Archive for May, 2013

The Powerful Press

May 26, 2013

This weekend many of you, like me, have received a forwarded email entitled “March Against Monsanto: News Not Reporting, Please Share”. It contains images from the various demonstrations worldwide that occurred on May 25, 2013. Our own neighboring big city, Columbus Ohio, was among them. Scant attention was given this demonstration by the few media outlets covering the Newark area. That night the AP ran a story headlined “Protesters across globe rally against Monsanto: Demonstrators rally against Monsanto in global anti-GMO protest” A couple of quotes from that article are notable to consider:
“Genetically modified plants are grown from seeds that are engineered to resist insecticides and herbicides, add nutritional benefits or otherwise improve crop yields and increase the global food supply.”
“Monsanto Co., based in St. Louis, said that it respects people’s rights to express their opinion on the topic, but maintains that its seeds improve agriculture by helping farmers produce more from their land while conserving resources such as water and energy.”
These quotes need to be considered within the context of:
“The Biotechnology Industry Organization, a lobbying group that represents Monsanto, DuPont & Co. and other makers of genetically modified seeds, has said that it supports voluntary labeling for people who seek out such products. But it says that mandatory labeling would only mislead or confuse consumers into thinking the products aren’t safe, even though the FDA has said there’s no difference between GMO and organic, non-GMO foods.” (same article).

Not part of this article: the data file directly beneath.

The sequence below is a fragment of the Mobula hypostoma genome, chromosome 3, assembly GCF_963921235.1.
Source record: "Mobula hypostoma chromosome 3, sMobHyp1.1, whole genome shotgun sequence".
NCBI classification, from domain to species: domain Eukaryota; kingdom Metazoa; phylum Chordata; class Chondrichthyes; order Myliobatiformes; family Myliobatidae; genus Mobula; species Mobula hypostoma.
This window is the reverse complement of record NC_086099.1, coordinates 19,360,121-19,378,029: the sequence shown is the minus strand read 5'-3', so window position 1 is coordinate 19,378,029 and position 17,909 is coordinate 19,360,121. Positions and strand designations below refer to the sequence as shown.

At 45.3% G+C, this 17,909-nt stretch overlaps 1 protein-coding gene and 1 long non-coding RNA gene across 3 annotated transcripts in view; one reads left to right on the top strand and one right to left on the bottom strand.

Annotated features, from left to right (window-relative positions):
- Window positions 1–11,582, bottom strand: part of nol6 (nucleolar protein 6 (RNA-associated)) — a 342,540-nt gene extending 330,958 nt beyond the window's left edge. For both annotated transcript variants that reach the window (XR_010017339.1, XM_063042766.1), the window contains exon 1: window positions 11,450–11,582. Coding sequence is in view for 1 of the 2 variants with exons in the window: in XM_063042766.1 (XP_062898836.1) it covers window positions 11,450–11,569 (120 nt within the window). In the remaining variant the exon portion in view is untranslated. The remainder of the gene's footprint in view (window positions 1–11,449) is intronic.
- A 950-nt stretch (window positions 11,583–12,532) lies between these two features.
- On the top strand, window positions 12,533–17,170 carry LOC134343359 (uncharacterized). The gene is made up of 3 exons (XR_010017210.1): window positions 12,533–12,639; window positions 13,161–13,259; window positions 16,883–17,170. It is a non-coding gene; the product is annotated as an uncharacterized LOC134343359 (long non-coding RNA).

We rely on the press to keep us informed and assume that what is being presented bears on the world we all experience in common (as opposed to the press reporting fantasy, fiction or something contrived ala’ Orson Wells). The first quote given in the AP story is glaringly inaccurate. GM plants may be from seeds that are engineered to resist herbicides, but why insecticides? The description may be inaccurate, or maybe the insecticides applied afterward ARE detrimental to… who (or what)? Within the context of the pronouncement of the lobbying group, Biotechnology Industry Organization, something, for someone, is unsafe here. We’ll return to this later. “Monsanto Co…. maintains that its seeds improve agriculture by helping farmers produce more from their land while conserving resources such as water and energy.” likewise is inaccurate. It is excellent marketing though. Studies in India by various individuals and research centers shows that not only not to be the case, but the exact opposite (see Vandana Shiva’s various extensively referenced recent studies on this matter). Which brings us back to the first quote. “We rely on the press to keep us informed and assume that what is being presented bears on the world we all experience in common (as opposed to the press reporting fantasy, fiction or something contrived).” In this case the press has simply taken marketing PR presented by the industries involved in the story as definitive – and passed it on to the reader. When a pet owner attempts to eliminate fleas, ticks and mosquitoes through the application of magic drops to their pet’s skin, or a pill or injection, this is what is called a systemic insecticide. The organism itself now contains the insecticide utilized to ward off, well, insects. GM plants likewise are engineered to contain systemic insecticides (as well as “resist”?). GM sugar beets (look at the label of where your sugar comes from) as well as soybeans, corn, etc. have these qualities. The European Union found that these plants were threatening wildlife (insects, small animals, etc.) and banned their use. In the context of the lobbying group’s quote, it is perfectly understandable to not want to confuse the consumer with the fact that the ingredients might be deadly to some organisms, but not humans. Back to Monsanto’s quote and why the American Press consuming this PR is so troubling to Newark and its surrounds. Following Monsanto’s recent Supreme Court victory regarding its seeds being considered as intellectual property and thus any second, third, etc. generation seeds utilized as, well, seeds (not as intellectual property) being in violation of US patent law, various articles appeared covering this decision (Bowman vs. Monsanto Co.). “Monsanto demands exclusive right to supply that seed” reports NPR (Supreme Court Rules For Monsanto In Case Against Farmer 5-13-13). Richard Wolf in USA Today “Supreme Court Sides With Monsanto In Major Patent Case (5-13-13) reports that The Center For Food Safety “found that from 1995-2011, the average cost to plant 1 acre of soybeans rose 325%”. This was corroborated by a different AP story (unreferenced) appearing at this time that noted the cost of GM seed to be triple that of retained seed. This is corroborated by yet another story “Trouble on the farm: ‘We face a grim future’” (Mark Koba CNBC 5-20-13). Some notable quotes from that article: